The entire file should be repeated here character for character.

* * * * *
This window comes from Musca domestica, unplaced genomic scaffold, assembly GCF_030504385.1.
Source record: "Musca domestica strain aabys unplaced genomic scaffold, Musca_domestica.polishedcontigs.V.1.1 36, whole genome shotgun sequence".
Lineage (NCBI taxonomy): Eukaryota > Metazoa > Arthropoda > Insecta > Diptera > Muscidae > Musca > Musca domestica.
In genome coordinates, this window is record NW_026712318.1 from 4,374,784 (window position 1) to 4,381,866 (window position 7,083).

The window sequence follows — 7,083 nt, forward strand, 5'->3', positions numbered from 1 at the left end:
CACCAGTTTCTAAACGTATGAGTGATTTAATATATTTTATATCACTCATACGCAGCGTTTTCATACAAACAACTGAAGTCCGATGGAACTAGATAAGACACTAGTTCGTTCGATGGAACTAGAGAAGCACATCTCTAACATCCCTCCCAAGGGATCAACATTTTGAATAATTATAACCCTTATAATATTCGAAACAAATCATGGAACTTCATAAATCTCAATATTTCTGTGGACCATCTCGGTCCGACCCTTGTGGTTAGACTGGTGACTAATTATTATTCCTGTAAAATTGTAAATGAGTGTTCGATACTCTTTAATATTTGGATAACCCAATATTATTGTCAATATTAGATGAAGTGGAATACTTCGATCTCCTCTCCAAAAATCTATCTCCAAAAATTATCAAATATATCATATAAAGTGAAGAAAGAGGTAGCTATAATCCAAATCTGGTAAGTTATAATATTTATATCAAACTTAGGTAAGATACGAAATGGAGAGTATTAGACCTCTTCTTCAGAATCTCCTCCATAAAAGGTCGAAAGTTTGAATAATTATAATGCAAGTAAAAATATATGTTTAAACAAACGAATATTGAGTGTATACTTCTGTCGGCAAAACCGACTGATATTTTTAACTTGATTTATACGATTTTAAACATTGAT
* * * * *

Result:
This window comes from Musca domestica, unplaced genomic scaffold, assembly GCF_030504385.1.
Source record: "Musca domestica strain aabys unplaced genomic scaffold, Musca_domestica.polishedcontigs.V.1.1 36, whole genome shotgun sequence".
Lineage (NCBI taxonomy): Eukaryota > Metazoa > Arthropoda > Insecta > Diptera > Muscidae > Musca > Musca domestica.
In genome coordinates, this window is record NW_026712318.1 from 4,374,784 (window position 1) to 4,381,866 (window position 7,083).

The window sequence follows — 7,083 nt, forward strand, 5'->3', positions numbered from 1 at the left end:
CACCAGTTTCTAAACGTATGAGTGATTTAATATATTTTATATCACTCATACGCAGCGTTTTCATACAAACAACTGAAGTCCGATGGAACTAGATAAGACACTAGTTCGTTCGATGGAACTAGAGAAGCACATCTCTAACATCCCTCCCAAGGGATCAACATTTTGAATAATTATAACCCTTATAATATTCGAAACAAATCATGGAACTTCATAAATCTCAATATTTCTGTGGACCATCTCGGTCCGACCCTTGTGGTTAGACTGGTGACTAATTATTATTCCTGTAAAATTGTAAATGAGTGTTCGATACTCTTTAATATTTGGATAACCCAATATTATTGTCAATATTAGATGAAGTGGAATACTTCGATCTCCTCTCCAAAAATCTATCTCCAAAAATTATCAAATATATCATATAAAGTGAAGAAAGAGGTAGCTATAATCCAAATCTGGTAAGTTATAATATTTATATCAAACTTAGGTAAGATACGAAATGGAGAGTATTAGACCTCTTCTTCAGAATCTCCTCCATAAAAGGTCGAAAGTTTGAATAATTATAATGCAAGTAAAAATATATGTTTAAACAAACGAATATTGAGTGTATACTTCTGTCGGCAAAACCGACTGATATTTTTAACTTGATTTATACGATTTTAAACATTGAT